Tuesday, November 12, 2013

The Traditional Latin Mass: Romantic or Modern?

I know, talk about questions that no one is asking. And why would anyone ask such a bizarre question?

I think it's a question we should ask.

Humour me and start by considering that the TLM is a revival, a restoration. That, in itself, may seem crazy. Surely, you may think, it was continuously celebrated. The "spirit of Vatican 2" fabulists may have done all sorts of crazy things but they didn't succeed in entirely eradicating the TLM! Well, it's complicated.

For starters, the TLM was changed over the years and it was especially changed in the years leading up to Vatican 2. You can find comments from before the time of John 23 where people deplore how the once-great liturgy has been debased beyond recognition. They didn't mean the order of the mass but the ways in which it was celebrated. And that is the problem: there is no shortage of missals, but how do you interpret them?

I don't know what was going on world-wide but I do know that the people who fought to "preserve" the mass that I knew in the 1970s and the 1980s were often uncertain about what exactly they were preserving.

At first, the project was a matter not of re-establishing the Latin mass but of finding places where it was still said. I remember my father driving us to a little white clapboard church in a little community on the edge of the city when I was a kid. But this mass, even though it seemed interminable to my sister and I, was a low mass, not sung, and not elaborate. The little church had neither the resources nor the knowledge to celebrate a solemn mass. Already, a lot had been lost.

 And the Latin Mass had been modified a lot. When the reformers set about imposing the newer Liturgy (and that "imposing" is not a value judgment but simple fact) they ended up dividing the few remaining Latin Mass churches into isolated communities. There were "convents" here and there where the community was able to resist the pressures of the local bishop and continue to celebrate in the old form. These communities had to be careful, however, that they didn't achieve too high a profile for if large numbers of the outside community started attending, their internal matter could become a diocese matter and, therefore, subject to the authority of the bishop. Why does that matter? Because these communities had a local practice and no way of comparing with what was going on elsewhere.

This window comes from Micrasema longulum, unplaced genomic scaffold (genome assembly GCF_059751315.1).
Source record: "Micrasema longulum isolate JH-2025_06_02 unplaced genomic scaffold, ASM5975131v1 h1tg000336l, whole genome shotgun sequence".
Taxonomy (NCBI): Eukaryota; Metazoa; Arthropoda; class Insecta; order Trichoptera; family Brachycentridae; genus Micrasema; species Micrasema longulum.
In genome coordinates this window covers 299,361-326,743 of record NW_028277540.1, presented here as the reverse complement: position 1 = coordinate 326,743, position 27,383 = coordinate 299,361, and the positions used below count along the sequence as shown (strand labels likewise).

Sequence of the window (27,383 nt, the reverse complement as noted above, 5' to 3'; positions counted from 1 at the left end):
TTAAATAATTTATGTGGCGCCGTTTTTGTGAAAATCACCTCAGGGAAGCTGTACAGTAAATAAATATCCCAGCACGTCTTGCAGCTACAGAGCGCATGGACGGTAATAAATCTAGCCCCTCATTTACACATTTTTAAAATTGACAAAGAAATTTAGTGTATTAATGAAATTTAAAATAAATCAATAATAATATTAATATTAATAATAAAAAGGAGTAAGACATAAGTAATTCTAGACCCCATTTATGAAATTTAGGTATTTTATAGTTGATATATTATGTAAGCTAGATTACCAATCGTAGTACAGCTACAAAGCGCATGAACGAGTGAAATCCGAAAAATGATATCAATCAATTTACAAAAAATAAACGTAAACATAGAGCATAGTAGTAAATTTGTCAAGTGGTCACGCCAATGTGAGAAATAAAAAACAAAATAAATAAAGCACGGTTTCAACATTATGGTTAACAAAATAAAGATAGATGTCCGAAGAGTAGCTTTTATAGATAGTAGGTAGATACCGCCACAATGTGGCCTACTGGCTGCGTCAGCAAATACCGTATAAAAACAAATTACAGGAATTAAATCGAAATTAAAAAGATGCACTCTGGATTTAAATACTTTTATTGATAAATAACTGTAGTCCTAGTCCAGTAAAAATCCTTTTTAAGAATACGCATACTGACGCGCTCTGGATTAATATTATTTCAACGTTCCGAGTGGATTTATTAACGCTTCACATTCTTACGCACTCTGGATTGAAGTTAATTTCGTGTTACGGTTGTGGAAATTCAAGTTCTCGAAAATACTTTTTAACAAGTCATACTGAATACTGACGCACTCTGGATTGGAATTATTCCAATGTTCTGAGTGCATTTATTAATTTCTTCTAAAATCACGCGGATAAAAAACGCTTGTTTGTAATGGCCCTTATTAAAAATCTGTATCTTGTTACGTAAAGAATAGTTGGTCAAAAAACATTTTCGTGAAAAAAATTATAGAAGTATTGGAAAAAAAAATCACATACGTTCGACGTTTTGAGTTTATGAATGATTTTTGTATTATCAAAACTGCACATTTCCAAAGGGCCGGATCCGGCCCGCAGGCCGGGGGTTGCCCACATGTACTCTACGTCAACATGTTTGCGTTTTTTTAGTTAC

There had also been a lot of experimentation with the Latin Mass in the 1940s and 1950s, most notably with the dialogue mass. This mass allowed the congregation, rather than just the server, to make some of the responses. But which ones and how much? Again, local practice varied.

This is not a scholarly examination of what happened and I'm not the person to do it. My anecdotal evidence, for what it is worth, is that the return of the Latin Mass was very much a restoration. It might seem that it was simply a mass of pulling out the old hymnals, of which there are thousands upon thousands still floating around (I own a least a half dozen myself) and following the directions. But that is never true because any ritual involves hundreds of interpretative decisions (compare various attempts to do authentic recreations of what the music of Haydn and Mozart "originally" sounded like). I remember listening in to many long, and often heated arguments, about what should and should not be done.

It's not quite like creating an authentic performance of Gregorian chant or even of Bartok, but there are very real questions. I mention Bartok because there are recording of Bartok playing his own piano music and, when these were studied, scholars quickly determined that he played his own music in a  style that differed significantly from current practice. Bartok died in 1945!

And I'll stop there for now. More this afternoon.

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